Personalities from Bon Appétit’s YouTube channel quickly spoke out against the photo as well.
“I will fight to foster equality and justice in our workplace and recognize that as a white person I have personally benefited from our flawed system,” wrote Senior food editor Molly Baz. “I will do better for all the staffers at Bon Appétit magazine who haven’t had that privilege.”
She then pledged to not appear in any Bon Appétit videos until her BIPOC colleagues received equal pay. She encouraged her other co-workers to join her.
Many others did, including Alex Delany and Chris Morocco, who shared Baz’s post expressing their support. Claire Saffitz also said she asked the magazine to not air any of the videos she has already made, and said she will not film any more until there is progress made.
“I also acknowledge my implicit acceptance of the status quo at Bon Appetit Magazine, and therefore my participation in maintaining it,” she wrote. “I am calling for change.”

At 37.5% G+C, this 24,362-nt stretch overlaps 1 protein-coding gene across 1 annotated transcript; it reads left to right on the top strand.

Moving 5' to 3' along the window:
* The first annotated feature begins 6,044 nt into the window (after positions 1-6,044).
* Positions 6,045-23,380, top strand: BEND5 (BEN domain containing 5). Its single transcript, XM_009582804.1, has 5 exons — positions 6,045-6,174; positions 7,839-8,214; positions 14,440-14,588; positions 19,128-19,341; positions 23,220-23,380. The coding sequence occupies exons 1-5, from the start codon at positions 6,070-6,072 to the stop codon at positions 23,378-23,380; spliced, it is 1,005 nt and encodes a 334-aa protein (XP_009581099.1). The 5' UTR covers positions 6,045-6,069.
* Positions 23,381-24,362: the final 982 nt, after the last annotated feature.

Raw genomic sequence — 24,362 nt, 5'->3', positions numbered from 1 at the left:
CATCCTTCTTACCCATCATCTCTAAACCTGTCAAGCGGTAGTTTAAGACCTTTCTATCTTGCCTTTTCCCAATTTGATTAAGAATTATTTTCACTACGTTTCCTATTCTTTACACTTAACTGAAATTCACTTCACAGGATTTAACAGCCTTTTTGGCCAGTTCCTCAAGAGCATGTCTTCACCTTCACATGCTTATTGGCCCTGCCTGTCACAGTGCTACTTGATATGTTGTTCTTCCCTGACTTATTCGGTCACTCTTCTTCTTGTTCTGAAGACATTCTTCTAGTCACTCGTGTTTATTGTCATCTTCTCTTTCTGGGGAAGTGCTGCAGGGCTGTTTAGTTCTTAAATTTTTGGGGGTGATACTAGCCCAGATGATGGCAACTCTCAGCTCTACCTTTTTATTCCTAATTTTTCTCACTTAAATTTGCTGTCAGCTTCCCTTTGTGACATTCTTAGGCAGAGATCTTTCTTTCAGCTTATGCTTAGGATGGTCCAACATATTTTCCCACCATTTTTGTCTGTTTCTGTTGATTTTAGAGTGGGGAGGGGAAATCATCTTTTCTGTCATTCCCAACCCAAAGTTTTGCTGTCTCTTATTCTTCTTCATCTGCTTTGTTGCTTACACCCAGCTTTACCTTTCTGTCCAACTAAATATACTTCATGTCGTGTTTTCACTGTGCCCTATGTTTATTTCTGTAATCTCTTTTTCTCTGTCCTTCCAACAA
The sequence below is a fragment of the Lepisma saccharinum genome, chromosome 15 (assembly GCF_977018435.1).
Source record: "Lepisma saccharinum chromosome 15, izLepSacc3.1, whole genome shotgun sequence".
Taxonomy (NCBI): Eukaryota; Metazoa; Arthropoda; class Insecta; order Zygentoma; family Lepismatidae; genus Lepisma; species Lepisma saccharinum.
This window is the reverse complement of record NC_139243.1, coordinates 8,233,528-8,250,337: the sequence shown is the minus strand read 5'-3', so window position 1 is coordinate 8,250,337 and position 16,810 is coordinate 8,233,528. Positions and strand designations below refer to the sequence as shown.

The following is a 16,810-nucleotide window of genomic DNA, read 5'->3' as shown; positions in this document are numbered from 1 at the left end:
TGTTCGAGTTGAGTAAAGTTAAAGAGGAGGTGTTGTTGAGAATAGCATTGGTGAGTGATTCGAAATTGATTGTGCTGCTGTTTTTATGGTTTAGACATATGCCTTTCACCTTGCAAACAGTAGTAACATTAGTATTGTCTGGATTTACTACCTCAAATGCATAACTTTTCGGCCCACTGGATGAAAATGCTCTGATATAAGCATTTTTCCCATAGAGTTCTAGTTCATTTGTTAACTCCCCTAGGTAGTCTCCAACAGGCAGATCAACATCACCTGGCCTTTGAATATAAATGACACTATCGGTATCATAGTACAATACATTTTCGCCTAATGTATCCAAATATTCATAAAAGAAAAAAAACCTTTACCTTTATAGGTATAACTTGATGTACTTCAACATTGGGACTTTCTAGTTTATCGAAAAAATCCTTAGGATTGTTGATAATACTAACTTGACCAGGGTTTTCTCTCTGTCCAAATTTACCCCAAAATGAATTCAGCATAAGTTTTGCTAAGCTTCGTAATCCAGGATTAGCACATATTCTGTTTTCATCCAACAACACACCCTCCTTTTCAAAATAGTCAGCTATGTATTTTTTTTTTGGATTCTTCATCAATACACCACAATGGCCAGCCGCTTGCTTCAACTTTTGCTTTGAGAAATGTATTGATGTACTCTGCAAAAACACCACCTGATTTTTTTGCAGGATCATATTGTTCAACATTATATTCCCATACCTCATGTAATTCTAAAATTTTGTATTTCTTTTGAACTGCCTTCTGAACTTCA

Other personalities like Andy Baraghani, Carla Lalli Music, and Brad Leone also supported this movement.
“I want my BIPOC colleagues to know that I support them. Everyone should be fairly compensated and respected for their work,” Leone wrote on Instagram.
“I am working towards being a better agent for change and hold Condé Nast to the same standard.” he added.
See what others are saying: (Washington Post) (USA Today) (NPR)
Tana Mongeau Seemingly Defends Talent Agency After Backlash
- YouTuber Tana Mongeau officially launched an influencer management division on Monday called Tana’s Angel’s Agency.
- She wrote on Instagram that she is regularly asked for advice about how to build a following on platforms like OnlyFans and said this new venture will allow her to help people break into the business.
- Mongeau quickly faced backlash from those who believe she is not qualified to teach people how to build an audience from the ground up and from others who think the agency is a “scam.”
- In response, Mongeau said she “hired an amazing team” of successful people and will only sign creators “that I truly feel I can benefit, and that I believe in & resonate with.”
Tana Mongeau Launches Management Division
YouTuber Tana Mongeau launched an influencer management agency on Monday named Tana’s Angels Agency.